The Department of Health has expressed its “disappointment” with the decision of two royal medical colleges to announce their opposition to the Health and Social Care Bill.

Both the Royal College of Nursing and the Royal College of Midwives have come out against the bill and are calling for it to be withdrawn.

The decision follows the British Medical Association’s move in December to oppose the totality of health secretary Andrew Lansley’s reforms, which were first set out in the ‘Liberating the NHS’ white paper more than 18 months ago.

The DH said the colleges’ moves were disappointing. “During the course of the past 12 months we have been working with nursing groups to shape our plans for a modern NHS.

"For example, nurses will be represented on local clinical commissioning groups,” it said in a statement.

The statement also cited Prime Minister David Cameron’s recent announcement about changes to nursing practices as a reason for the RCN and RCM to support the reforms.

“Just two weeks ago, the Prime Minister set out plans – welcomed by the RCN – to get rid of red tape so that nurses have more time to spend with their patients.”

A DH spokesperson accused the colleges of conflating their members’ concerns about pay, pensions and the need for the NHS to deliver significant savings, with issues about the bill.

He insisted the reforms were needed to “empower doctors, nurses, and other frontline healthcare workers across the NHS to take charge of improving care.”

David Cameron told Parliament yesterday that it would not be possible to deliver the ‘Nicholson challenge’ – for the NHS to deliver efficiency savings of £20 billion over four years – without such reforms.

“To argue just that the NHS simply needs money and not reform, I do not believe is right,” he said in a noisy Prime Minister’s Questions, that otherwise focused on the UK’s rising unemployment figures.

However, a detailed briefing paper issued by the RCN to explain why it is opposing the bill, says the ‘Nicholson challenge’ is presenting staff with “monumental difficulties” and the reforms are adding to the pain.

“Dealing with such significant cuts to services and staff members would be difficult at any time. Having to deal with it during a programme of dramatic and distracting reform makes the job virtually impossible,” the college said in its own statement.

The RCN paper goes on to say that it is not seeing evidence of intelligent, well thought out service redesign and reconfiguration, and that the DH’s move to get nurses onto emerging CCGs is not being followed through on the ground.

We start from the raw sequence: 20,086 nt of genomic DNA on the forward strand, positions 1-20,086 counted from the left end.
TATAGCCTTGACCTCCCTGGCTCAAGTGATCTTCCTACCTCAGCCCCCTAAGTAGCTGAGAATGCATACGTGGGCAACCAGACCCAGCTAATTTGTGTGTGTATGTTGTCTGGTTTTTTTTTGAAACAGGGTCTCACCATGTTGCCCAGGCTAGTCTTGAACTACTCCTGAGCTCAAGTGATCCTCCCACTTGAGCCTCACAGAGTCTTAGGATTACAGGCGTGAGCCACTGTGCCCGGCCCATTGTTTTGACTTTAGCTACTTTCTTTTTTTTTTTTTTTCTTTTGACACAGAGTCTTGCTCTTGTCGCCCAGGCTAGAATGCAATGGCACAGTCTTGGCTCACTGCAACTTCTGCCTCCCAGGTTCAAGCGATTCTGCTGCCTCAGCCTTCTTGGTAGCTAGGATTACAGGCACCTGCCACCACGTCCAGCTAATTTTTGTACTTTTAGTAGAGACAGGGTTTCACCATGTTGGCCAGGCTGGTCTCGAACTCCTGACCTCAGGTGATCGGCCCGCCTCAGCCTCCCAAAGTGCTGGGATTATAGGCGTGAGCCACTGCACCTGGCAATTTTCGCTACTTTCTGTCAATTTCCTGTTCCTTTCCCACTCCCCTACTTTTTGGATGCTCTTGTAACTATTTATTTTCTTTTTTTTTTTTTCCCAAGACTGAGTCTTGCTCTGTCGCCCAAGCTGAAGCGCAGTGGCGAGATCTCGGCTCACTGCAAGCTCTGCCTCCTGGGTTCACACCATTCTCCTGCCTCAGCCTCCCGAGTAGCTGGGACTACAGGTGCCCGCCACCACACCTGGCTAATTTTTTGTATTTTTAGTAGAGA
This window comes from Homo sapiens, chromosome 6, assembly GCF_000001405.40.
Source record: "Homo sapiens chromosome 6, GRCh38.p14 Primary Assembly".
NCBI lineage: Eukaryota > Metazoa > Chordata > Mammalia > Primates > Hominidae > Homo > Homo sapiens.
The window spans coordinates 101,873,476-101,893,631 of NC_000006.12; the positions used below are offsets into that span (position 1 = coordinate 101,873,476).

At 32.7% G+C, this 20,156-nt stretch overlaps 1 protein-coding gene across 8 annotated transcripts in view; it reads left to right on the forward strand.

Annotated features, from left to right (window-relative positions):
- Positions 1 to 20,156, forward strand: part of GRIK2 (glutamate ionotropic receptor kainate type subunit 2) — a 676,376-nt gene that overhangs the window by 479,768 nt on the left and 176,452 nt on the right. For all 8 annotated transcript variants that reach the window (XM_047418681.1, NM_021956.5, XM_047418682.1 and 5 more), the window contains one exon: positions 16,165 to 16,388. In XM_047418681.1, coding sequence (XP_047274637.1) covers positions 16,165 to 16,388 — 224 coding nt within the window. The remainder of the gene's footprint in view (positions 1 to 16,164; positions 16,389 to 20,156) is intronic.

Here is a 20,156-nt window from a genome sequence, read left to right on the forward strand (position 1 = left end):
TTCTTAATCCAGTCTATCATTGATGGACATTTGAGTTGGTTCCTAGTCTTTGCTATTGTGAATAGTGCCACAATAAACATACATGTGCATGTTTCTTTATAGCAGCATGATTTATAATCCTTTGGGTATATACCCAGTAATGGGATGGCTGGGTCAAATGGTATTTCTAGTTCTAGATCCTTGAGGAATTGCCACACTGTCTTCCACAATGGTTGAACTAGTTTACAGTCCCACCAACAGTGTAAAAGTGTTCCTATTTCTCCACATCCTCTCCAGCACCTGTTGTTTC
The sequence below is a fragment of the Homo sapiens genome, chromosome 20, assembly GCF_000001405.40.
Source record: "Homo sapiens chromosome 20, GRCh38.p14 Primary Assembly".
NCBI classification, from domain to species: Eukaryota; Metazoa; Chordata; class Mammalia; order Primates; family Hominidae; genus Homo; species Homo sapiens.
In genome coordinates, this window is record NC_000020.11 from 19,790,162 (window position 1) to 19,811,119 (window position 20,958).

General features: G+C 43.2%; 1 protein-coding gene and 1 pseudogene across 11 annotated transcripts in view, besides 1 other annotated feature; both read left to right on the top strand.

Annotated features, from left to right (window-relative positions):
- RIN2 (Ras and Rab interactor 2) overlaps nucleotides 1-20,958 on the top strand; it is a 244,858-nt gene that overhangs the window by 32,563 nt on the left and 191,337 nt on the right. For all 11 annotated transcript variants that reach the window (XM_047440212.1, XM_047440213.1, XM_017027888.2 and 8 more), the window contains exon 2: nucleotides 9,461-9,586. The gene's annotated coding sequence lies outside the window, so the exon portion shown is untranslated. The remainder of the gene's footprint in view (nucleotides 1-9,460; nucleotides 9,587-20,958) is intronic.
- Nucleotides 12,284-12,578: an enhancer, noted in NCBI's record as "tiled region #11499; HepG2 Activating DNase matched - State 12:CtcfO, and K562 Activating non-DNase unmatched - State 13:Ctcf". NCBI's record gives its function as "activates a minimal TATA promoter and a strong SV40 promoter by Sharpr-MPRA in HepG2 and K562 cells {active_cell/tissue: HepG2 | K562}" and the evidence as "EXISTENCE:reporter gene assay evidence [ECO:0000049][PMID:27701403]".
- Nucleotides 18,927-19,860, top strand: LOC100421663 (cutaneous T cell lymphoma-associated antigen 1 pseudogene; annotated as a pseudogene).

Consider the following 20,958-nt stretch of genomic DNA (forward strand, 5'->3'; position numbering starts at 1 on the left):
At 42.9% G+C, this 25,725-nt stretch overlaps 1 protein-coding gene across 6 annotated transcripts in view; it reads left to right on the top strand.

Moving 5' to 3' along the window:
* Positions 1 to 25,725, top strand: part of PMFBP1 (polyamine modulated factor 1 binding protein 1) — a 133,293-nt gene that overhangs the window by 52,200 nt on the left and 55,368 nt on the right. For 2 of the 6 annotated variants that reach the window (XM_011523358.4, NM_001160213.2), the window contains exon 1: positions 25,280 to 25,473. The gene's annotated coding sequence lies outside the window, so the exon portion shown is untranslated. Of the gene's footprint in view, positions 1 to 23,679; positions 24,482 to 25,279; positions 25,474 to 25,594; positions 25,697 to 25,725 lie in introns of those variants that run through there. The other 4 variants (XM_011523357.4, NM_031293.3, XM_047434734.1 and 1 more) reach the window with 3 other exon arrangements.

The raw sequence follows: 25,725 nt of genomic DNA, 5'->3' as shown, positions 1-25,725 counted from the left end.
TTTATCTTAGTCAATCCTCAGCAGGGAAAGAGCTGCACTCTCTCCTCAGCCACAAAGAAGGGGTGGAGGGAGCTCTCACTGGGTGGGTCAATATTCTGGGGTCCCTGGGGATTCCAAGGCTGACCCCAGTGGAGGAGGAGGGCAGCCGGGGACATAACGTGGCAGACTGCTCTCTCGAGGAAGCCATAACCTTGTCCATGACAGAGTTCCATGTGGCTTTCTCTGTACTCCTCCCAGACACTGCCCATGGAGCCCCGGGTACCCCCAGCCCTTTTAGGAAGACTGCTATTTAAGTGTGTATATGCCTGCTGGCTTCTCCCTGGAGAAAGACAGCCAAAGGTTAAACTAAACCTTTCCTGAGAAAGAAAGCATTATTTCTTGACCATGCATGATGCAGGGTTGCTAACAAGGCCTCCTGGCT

Like the BMA, it also raises concerns about the government’s commitment to introducing more competition to the NHS.

It says that although the government has changed the proposed role of Monitor from promoting competition to keeping an eye on anti-competitive behaviour, the changes do not go far enough.

In another development this morning, the Guardian and the Telegraph reported that Monitor plans to ask credit ratings agencies, such as Standard and Poor’s, to rate NHS foundation trusts for credit-worthiness.

The ratings agencies have been heavily criticised for failing to spot problems at major companies, such as Enron, and for their role in the current banking crisis.

Meanwhile, the RCM’s chief executive, Cathy Warwick, said the government has not shown that drastic changes to the structure of the NHS are necessary.

“They have failed to present evidence that the upheaval will result in an improvement in services to the people of England…

"Breaking up what we have, embracing the private sector, and injecting full-blown competition and market forces is not what the NHS needs or what health professionals and patients want.”

Warwick said the RCM supports the general push towards clinically-led commissioning, greater engagement of service users in their care, and more integrated services, but this could be achieved without a “divisive and costly bill."

The UK’s largest union, Unison, has supported the new wave of opposition and called for the bill’s withdrawal. It said the bill will lead to fragmentation, instability and inequity in the NHS.

“It is wasting billions of taxpayers’ money on pointless bureaucracy, as health workers lose their jobs, waiting lists grow and operations are cancelled.”